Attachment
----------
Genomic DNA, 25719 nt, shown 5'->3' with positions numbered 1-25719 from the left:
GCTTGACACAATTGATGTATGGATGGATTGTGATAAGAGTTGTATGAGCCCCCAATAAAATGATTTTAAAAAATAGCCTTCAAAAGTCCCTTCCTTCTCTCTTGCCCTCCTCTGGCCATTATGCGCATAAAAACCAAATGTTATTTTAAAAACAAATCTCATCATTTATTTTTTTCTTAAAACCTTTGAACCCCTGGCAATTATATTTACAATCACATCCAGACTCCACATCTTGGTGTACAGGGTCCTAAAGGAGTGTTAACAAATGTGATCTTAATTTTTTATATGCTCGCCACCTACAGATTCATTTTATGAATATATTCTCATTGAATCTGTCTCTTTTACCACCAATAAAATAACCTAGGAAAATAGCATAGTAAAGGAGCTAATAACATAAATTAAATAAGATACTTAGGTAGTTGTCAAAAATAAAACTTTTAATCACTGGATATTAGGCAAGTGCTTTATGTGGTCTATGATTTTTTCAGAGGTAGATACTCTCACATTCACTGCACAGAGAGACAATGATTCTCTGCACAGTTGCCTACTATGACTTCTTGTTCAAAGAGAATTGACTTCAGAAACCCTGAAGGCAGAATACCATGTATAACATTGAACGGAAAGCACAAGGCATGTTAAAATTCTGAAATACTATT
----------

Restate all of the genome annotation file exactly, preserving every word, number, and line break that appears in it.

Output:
Genomic DNA, 25719 nt, shown 5'->3' with positions numbered 1-25719 from the left:
GCTTGACACAATTGATGTATGGATGGATTGTGATAAGAGTTGTATGAGCCCCCAATAAAATGATTTTAAAAAATAGCCTTCAAAAGTCCCTTCCTTCTCTCTTGCCCTCCTCTGGCCATTATGCGCATAAAAACCAAATGTTATTTTAAAAACAAATCTCATCATTTATTTTTTTCTTAAAACCTTTGAACCCCTGGCAATTATATTTACAATCACATCCAGACTCCACATCTTGGTGTACAGGGTCCTAAAGGAGTGTTAACAAATGTGATCTTAATTTTTTATATGCTCGCCACCTACAGATTCATTTTATGAATATATTCTCATTGAATCTGTCTCTTTTACCACCAATAAAATAACCTAGGAAAATAGCATAGTAAAGGAGCTAATAACATAAATTAAATAAGATACTTAGGTAGTTGTCAAAAATAAAACTTTTAATCACTGGATATTAGGCAAGTGCTTTATGTGGTCTATGATTTTTTCAGAGGTAGATACTCTCACATTCACTGCACAGAGAGACAATGATTCTCTGCACAGTTGCCTACTATGACTTCTTGTTCAAAGAGAATTGACTTCAGAAACCCTGAAGGCAGAATACCATGTATAACATTGAACGGAAAGCACAAGGCATGTTAAAATTCTGAAATACTATT